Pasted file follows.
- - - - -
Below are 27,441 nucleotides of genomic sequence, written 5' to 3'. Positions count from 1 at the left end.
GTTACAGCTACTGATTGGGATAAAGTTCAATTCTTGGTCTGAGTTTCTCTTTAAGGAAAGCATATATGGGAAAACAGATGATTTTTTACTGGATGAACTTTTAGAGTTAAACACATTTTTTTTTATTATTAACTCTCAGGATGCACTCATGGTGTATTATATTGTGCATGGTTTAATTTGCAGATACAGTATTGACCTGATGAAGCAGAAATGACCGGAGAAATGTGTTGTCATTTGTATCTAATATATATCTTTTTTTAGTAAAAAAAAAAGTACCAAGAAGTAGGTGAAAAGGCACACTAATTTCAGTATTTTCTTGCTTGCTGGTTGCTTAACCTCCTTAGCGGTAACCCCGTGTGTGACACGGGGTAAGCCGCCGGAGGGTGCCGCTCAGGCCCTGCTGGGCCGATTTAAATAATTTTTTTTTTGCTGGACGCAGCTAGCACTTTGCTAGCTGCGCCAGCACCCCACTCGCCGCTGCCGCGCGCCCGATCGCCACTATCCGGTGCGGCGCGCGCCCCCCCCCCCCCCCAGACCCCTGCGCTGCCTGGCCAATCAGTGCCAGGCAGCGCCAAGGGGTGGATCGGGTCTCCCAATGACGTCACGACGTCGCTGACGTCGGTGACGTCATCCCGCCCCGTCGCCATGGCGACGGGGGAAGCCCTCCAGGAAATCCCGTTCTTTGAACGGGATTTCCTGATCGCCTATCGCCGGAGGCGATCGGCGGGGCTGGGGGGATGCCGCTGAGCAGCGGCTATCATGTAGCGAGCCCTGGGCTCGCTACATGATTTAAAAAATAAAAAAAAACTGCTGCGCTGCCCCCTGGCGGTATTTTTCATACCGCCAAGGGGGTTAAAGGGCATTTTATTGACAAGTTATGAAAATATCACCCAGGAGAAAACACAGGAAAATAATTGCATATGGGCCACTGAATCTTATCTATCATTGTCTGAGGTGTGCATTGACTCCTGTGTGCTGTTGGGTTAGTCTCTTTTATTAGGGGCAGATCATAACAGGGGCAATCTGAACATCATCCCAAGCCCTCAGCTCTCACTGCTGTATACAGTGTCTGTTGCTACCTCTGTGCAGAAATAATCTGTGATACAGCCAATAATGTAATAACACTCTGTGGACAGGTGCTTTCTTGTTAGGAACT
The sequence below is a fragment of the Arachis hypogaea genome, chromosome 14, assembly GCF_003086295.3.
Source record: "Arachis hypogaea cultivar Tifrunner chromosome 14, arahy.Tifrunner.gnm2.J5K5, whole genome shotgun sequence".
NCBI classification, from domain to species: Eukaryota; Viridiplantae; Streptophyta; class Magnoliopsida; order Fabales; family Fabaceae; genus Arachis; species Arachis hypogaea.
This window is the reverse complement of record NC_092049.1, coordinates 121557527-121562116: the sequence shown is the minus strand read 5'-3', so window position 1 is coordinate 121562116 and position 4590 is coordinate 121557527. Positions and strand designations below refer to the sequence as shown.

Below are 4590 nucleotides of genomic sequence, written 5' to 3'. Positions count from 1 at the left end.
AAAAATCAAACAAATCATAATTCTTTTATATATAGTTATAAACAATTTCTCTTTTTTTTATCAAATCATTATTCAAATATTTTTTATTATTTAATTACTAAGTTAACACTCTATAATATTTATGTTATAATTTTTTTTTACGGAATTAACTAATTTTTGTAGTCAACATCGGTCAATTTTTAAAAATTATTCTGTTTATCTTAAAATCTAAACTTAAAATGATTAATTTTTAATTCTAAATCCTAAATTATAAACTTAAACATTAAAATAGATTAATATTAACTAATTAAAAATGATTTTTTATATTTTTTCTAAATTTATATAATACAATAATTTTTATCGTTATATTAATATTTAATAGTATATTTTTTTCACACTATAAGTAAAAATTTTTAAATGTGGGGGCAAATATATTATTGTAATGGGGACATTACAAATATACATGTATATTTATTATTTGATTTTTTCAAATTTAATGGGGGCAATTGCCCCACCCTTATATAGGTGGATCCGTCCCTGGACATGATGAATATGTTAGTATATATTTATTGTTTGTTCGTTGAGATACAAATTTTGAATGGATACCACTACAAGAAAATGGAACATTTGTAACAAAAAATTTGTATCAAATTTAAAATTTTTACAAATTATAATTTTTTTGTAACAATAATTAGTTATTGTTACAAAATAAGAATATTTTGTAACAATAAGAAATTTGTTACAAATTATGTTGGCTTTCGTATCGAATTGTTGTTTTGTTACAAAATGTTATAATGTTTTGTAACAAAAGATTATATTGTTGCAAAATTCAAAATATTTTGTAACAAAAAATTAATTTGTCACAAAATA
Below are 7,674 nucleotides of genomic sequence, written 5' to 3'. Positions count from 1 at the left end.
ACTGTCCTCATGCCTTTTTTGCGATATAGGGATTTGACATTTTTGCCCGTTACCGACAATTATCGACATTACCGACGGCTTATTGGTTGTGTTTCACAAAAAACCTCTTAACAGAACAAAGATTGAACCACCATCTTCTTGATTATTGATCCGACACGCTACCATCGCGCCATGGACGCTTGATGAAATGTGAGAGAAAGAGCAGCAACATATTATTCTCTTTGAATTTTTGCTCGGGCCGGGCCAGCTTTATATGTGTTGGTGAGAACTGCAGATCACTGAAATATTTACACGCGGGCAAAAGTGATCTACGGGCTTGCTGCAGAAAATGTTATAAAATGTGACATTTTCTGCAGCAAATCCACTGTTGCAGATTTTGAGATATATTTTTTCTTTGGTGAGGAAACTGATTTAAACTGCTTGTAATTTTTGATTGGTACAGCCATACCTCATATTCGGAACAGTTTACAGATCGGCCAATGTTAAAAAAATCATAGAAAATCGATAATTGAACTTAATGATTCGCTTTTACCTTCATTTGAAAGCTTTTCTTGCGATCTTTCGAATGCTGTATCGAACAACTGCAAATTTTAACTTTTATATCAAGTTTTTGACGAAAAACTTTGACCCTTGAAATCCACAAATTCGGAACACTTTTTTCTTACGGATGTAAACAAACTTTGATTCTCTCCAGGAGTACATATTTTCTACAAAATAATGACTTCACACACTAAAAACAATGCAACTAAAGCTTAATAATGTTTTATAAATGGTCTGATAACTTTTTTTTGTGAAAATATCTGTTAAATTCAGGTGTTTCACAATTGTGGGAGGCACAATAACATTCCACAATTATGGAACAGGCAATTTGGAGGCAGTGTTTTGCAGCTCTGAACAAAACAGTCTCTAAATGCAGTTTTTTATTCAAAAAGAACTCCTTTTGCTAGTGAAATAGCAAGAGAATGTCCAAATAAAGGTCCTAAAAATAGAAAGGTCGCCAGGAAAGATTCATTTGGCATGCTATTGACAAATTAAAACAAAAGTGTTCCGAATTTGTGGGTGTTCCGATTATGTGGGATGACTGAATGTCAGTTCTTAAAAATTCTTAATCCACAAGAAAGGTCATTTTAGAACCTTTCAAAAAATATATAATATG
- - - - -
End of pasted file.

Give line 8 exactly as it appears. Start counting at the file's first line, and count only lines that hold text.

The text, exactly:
AAAAATCAAACAAATCATAATTCTTTTATATATAGTTATAAACAATTTCTCTTTTTTTTATCAAATCATTATTCAAATATTTTTTATTATTTAATTACTAAGTTAACACTCTATAATATTTATGTTATAATTTTTTTTTACGGAATTAACTAATTTTTGTAGTCAACATCGGTCAATTTTTAAAAATTATTCTGTTTATCTTAAAATCTAAACTTAAAATGATTAATTTTTAATTCTAAATCCTAAATTATAAACTTAAACATTAAAATAGATTAATATTAACTAATTAAAAATGATTTTTTATATTTTTTCTAAATTTATATAATACAATAATTTTTATCGTTATATTAATATTTAATAGTATATTTTTTTCACACTATAAGTAAAAATTTTTAAATGTGGGGGCAAATATATTATTGTAATGGGGACATTACAAATATACATGTATATTTATTATTTGATTTTTTCAAATTTAATGGGGGCAATTGCCCCACCCTTATATAGGTGGATCCGTCCCTGGACATGATGAATATGTTAGTATATATTTATTGTTTGTTCGTTGAGATACAAATTTTGAATGGATACCACTACAAGAAAATGGAACATTTGTAACAAAAAATTTGTATCAAATTTAAAATTTTTACAAATTATAATTTTTTTGTAACAATAATTAGTTATTGTTACAAAATAAGAATATTTTGTAACAATAAGAAATTTGTTACAAATTATGTTGGCTTTCGTATCGAATTGTTGTTTTGTTACAAAATGTTATAATGTTTTGTAACAAAAGATTATATTGTTGCAAAATTCAAAATATTTTGTAACAAAAAATTAATTTGTCACAAAATA